In class, we were not allowed to switch from Bic to fountain pen until we were in the 5th grade but I used my first fountain pen in the 4th grade. I could not believe the difference a smooth writing fountain pen with a comfortable girth could make.

 

 

My handwriting has always been bigger than the "normal" french handwriting and I always threw the size convention out the window, especially when I had to transcribe a 4 to 6 pages essay, between midnite and 1am, due the next day.

Edited by Anne-Sophie

Is it fair for an intelligent and family oriented mammal to be separated from his/her family and spend his/her life starved in a concrete jail?

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Thanks Anne-Sophie! That's the info I've been looking for. Ok, so what are the spaces at the top and bottom used for? (the ones without horizontal lines). Are they just margins? They make me want to do some kind of chart :D

 

 

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Thanks Anne-Sophie! That's the info I've been looking for. Ok, so what are the spaces at the top and bottom used for? (the ones without horizontal lines). Are they just margins? They make me want to do some kind of chart :D

 

 

I refer to those as "fear" margins.

 

 

The top right or left was/is used to mark the essay or test. The margins was/is used for the teacher's comments, all in red or bright ink.

 

The more comments and editorial signs the lower the grade and the more chance I had to get grounded which meant, no TV, no French Pastries and no allowance but plenty of extra math lessons and chores on my list hence "the fear margin".

 

LoL

 

 

In history lessons we were allowed to use the margin and a double A4 page to make timelines.

 

I believe the upper margins were used for time and the left margin for events, king's names, inventions, artists and cultural name of the era.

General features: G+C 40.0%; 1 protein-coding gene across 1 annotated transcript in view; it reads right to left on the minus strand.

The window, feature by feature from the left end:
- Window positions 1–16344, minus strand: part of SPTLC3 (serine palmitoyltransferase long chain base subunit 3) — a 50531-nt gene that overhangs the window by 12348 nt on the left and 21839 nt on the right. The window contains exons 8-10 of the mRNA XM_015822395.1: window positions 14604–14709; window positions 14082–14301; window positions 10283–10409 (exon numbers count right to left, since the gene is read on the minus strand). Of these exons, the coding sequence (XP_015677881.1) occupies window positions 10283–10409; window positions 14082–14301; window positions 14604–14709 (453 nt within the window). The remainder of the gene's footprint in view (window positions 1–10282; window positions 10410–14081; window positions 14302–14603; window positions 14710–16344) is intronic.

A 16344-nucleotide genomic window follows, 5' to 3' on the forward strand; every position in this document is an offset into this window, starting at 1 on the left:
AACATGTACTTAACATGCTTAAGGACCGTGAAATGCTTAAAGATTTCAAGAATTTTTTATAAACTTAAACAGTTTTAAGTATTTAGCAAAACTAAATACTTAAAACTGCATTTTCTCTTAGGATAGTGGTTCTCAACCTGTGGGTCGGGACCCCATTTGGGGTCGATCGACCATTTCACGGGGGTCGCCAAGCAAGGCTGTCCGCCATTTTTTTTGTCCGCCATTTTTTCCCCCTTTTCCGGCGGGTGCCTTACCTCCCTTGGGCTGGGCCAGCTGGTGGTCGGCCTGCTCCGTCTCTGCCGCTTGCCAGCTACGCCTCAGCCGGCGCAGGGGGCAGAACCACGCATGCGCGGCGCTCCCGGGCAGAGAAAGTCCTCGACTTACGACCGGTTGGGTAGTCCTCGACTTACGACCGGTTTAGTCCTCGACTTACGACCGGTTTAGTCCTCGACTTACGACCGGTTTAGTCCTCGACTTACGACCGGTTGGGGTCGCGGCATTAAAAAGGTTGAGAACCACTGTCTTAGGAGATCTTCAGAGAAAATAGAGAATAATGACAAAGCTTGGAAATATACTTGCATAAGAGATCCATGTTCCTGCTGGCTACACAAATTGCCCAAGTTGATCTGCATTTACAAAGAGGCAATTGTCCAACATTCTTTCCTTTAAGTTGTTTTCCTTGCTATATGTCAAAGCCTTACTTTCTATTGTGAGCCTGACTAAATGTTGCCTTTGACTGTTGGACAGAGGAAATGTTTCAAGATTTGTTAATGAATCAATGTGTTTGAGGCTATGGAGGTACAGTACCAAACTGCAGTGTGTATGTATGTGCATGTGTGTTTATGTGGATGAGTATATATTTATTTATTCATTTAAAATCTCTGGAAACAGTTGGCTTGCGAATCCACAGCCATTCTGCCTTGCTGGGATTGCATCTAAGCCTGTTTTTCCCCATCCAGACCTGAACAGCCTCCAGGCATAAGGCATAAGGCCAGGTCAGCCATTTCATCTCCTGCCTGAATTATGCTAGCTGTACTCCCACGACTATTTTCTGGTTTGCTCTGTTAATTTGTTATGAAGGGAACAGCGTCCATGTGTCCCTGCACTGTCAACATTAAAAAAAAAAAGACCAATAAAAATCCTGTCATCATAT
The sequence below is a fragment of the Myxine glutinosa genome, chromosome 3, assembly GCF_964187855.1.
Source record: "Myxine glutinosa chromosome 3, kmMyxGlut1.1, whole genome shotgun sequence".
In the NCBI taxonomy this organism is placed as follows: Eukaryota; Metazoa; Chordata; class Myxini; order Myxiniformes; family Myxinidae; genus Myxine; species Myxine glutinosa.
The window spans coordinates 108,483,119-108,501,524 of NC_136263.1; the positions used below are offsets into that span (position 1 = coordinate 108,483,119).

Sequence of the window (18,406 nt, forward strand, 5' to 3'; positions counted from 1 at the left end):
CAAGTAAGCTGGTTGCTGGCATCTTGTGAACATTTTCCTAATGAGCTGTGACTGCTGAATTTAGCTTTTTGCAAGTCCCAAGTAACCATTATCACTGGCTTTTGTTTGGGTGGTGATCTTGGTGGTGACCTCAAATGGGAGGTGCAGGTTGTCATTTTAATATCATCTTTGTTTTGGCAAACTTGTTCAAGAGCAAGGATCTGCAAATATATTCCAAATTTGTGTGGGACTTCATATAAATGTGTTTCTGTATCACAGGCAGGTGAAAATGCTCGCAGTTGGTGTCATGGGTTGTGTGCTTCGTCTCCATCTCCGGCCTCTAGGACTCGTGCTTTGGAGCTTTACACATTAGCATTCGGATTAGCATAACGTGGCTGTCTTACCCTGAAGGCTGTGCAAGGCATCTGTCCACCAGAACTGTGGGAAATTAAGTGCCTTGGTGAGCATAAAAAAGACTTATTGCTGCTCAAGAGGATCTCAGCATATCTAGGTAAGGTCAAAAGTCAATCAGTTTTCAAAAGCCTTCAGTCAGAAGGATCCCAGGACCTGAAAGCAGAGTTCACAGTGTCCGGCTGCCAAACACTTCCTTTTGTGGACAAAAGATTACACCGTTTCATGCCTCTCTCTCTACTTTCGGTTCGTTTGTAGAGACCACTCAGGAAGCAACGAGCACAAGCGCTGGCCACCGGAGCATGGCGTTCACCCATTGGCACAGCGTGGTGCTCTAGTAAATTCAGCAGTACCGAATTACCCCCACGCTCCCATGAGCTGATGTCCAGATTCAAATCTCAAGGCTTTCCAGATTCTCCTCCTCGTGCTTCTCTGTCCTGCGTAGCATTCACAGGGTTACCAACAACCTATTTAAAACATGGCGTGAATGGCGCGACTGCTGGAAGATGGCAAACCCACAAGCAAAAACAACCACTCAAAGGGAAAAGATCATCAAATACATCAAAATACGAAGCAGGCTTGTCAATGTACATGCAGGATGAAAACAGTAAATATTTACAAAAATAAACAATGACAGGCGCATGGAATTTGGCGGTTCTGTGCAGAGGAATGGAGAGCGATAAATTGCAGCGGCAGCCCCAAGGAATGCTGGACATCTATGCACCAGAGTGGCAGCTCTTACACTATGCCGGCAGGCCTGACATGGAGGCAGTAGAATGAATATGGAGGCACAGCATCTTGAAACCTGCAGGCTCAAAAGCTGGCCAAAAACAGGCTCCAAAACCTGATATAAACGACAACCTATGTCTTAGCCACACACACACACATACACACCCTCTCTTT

Spreadsheet like documents such as the one above for history was also used in geography, history of litterature or civic studies.

 

 

In high school, all mathematical graphs were done on graph paper that looked like velum.

 

Geometry classes, in the lower grades, were written with square patterned paper from a Rhodia Pad.

 

We used the square to draw geometric figures and to cut them out to form cubes, cones etc...

 

Because Rhodia paper was so expensive, I tried to find a cheaper square lined paper, to no avail.

Is it fair for an intelligent and family oriented mammal to be separated from his/her family and spend his/her life starved in a concrete jail?

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Wow, thank you Anne-Sophie. It's great to get a glimpse at another culture's schooling.

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Wow, thank you Anne-Sophie. It's great to get a glimpse at another culture's schooling.

 

Believe me you only want a glimpse :)

 

The good thing about all those rules is that it forms your mind to find a way to break them.

 

For example, I brought a multicolor ballpoint (similar to one that is available at The Container Store) to class.

It was, of course, strictly forbiden, we were only allowed to write in those ugly thin yellow Bic and in blue.

 

The teacher almost took it but I talked her out of it by blushing, putting my head down and say I'm sorry.

 

At lunch, my pen was back home and the very same evening I did my homework with the gorgeous Poussiere de Lune color, a nice bordeaux.

 

The next day, the teacher was not happy when she was correcting my homework but she could not press the subject too much because burgundy, nor other bright color were, in theory, forbidden.

 

Red, the teacher correcting color was the forbidden color.

Is it fair for an intelligent and family oriented mammal to be separated from his/her family and spend his/her life starved in a concrete jail?

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This has been a fascinating thread. Thanks, Anne-Sophie! I know that Clairfontaine makes notebooks that are French ruled, but what about pads or loose paper thus ruled? I haven't seen it on any website. French ruled certainly improves handwriting and creates a very classical-looking regularity.